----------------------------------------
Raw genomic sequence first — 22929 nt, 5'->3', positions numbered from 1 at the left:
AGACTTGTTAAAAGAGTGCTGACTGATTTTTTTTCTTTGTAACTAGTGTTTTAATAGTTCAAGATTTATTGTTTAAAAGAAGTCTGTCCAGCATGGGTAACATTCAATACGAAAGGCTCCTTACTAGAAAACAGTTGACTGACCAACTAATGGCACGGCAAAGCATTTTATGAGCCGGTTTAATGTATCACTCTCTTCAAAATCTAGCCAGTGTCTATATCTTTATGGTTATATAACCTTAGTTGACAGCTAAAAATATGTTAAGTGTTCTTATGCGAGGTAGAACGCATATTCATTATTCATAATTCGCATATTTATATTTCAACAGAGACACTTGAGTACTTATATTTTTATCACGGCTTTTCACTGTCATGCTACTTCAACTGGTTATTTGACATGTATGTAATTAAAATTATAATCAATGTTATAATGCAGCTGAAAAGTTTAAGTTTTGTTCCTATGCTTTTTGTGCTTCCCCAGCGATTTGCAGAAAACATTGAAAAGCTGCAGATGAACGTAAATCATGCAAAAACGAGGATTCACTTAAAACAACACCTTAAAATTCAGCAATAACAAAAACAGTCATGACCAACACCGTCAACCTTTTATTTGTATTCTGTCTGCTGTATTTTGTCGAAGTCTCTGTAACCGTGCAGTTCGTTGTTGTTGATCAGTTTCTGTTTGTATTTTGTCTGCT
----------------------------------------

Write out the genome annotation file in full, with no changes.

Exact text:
Raw genomic sequence first — 22929 nt, 5'->3', positions numbered from 1 at the left:
AGACTTGTTAAAAGAGTGCTGACTGATTTTTTTTCTTTGTAACTAGTGTTTTAATAGTTCAAGATTTATTGTTTAAAAGAAGTCTGTCCAGCATGGGTAACATTCAATACGAAAGGCTCCTTACTAGAAAACAGTTGACTGACCAACTAATGGCACGGCAAAGCATTTTATGAGCCGGTTTAATGTATCACTCTCTTCAAAATCTAGCCAGTGTCTATATCTTTATGGTTATATAACCTTAGTTGACAGCTAAAAATATGTTAAGTGTTCTTATGCGAGGTAGAACGCATATTCATTATTCATAATTCGCATATTTATATTTCAACAGAGACACTTGAGTACTTATATTTTTATCACGGCTTTTCACTGTCATGCTACTTCAACTGGTTATTTGACATGTATGTAATTAAAATTATAATCAATGTTATAATGCAGCTGAAAAGTTTAAGTTTTGTTCCTATGCTTTTTGTGCTTCCCCAGCGATTTGCAGAAAACATTGAAAAGCTGCAGATGAACGTAAATCATGCAAAAACGAGGATTCACTTAAAACAACACCTTAAAATTCAGCAATAACAAAAACAGTCATGACCAACACCGTCAACCTTTTATTTGTATTCTGTCTGCTGTATTTTGTCGAAGTCTCTGTAACCGTGCAGTTCGTTGTTGTTGATCAGTTTCTGTTTGTATTTTGTCTGCT